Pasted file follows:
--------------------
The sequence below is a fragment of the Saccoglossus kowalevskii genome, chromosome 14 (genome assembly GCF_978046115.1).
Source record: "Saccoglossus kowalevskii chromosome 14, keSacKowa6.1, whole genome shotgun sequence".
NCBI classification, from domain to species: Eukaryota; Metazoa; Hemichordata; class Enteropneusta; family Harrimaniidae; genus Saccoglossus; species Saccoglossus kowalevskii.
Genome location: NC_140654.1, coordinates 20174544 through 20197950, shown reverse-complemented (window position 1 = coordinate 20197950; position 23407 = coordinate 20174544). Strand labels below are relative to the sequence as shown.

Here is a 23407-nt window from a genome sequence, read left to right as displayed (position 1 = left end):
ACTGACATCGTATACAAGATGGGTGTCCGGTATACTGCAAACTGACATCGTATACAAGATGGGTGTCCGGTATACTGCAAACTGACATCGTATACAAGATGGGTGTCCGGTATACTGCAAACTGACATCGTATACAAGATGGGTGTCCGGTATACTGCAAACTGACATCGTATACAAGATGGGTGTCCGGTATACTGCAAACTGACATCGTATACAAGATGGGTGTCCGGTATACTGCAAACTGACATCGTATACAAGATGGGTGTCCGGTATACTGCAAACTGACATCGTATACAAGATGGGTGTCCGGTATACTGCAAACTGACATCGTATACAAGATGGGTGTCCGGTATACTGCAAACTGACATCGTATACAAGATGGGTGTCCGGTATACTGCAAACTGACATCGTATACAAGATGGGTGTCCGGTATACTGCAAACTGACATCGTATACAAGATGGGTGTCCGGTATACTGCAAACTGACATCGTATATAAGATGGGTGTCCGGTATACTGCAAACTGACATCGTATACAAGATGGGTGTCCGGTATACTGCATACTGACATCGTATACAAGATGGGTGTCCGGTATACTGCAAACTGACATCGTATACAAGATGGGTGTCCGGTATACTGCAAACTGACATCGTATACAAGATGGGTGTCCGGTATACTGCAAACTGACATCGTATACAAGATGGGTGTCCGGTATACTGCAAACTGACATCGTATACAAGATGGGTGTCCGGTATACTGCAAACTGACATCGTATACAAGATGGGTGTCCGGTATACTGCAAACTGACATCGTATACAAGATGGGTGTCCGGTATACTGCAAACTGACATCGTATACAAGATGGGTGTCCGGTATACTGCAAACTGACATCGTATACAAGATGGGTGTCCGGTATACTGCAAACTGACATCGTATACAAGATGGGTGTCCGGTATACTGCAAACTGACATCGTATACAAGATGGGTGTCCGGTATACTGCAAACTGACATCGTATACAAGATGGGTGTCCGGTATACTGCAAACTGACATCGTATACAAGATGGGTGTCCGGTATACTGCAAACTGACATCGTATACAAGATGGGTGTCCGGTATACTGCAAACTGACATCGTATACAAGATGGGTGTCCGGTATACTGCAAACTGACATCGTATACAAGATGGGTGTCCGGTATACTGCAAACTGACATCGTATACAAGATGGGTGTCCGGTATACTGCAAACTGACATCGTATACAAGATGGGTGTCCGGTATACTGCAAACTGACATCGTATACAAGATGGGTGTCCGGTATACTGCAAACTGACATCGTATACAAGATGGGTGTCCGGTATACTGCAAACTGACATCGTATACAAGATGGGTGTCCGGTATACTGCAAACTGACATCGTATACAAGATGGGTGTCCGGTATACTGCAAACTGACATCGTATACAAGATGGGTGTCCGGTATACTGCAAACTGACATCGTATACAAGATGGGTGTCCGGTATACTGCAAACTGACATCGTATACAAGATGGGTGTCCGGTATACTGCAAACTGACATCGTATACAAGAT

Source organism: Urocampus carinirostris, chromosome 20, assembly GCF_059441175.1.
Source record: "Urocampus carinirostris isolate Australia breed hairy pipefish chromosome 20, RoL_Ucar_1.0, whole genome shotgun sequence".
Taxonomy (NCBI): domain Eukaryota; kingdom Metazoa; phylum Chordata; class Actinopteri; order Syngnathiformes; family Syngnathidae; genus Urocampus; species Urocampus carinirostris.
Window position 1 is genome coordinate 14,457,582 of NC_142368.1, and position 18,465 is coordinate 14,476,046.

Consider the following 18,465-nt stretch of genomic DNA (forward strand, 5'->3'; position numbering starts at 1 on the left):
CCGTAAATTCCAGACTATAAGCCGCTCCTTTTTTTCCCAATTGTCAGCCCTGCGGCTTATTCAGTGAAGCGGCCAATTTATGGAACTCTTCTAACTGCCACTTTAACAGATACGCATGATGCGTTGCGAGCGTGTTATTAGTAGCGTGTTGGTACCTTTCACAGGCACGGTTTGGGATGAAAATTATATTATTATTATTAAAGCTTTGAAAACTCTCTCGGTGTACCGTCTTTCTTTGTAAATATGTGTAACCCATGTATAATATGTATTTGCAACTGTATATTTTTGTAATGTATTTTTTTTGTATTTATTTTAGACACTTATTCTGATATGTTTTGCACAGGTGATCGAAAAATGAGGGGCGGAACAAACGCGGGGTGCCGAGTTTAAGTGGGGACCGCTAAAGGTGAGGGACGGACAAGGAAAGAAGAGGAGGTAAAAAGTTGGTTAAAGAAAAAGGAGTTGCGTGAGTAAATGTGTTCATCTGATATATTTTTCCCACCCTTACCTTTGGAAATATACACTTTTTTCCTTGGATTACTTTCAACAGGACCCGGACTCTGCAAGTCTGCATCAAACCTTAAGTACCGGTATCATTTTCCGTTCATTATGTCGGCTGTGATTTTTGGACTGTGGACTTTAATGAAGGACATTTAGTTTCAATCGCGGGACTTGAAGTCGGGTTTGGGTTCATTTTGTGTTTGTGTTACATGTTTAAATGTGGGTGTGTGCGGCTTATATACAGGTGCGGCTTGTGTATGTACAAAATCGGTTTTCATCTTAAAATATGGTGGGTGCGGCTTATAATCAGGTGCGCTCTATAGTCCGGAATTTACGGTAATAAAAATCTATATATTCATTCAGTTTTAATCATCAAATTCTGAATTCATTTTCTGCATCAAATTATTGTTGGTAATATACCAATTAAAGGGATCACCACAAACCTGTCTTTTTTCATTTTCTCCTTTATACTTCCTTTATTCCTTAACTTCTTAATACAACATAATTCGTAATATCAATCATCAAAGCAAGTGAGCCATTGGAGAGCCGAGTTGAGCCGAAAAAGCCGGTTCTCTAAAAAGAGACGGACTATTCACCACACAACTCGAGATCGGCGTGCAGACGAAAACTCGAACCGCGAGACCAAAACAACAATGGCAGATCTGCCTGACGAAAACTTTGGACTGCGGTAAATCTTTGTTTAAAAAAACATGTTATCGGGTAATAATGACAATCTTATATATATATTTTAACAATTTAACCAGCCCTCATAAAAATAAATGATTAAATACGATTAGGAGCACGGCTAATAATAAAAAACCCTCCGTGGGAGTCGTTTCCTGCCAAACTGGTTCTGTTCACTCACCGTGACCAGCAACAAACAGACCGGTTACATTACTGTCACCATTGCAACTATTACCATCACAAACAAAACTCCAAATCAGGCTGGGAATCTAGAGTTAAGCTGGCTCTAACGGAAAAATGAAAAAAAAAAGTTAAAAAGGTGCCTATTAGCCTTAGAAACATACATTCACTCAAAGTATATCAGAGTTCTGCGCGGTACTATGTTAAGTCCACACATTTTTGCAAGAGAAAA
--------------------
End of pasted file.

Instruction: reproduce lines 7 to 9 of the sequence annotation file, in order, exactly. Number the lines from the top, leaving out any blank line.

Source organism: Urocampus carinirostris, chromosome 20, assembly GCF_059441175.1.
Source record: "Urocampus carinirostris isolate Australia breed hairy pipefish chromosome 20, RoL_Ucar_1.0, whole genome shotgun sequence".
Taxonomy (NCBI): domain Eukaryota; kingdom Metazoa; phylum Chordata; class Actinopteri; order Syngnathiformes; family Syngnathidae; genus Urocampus; species Urocampus carinirostris.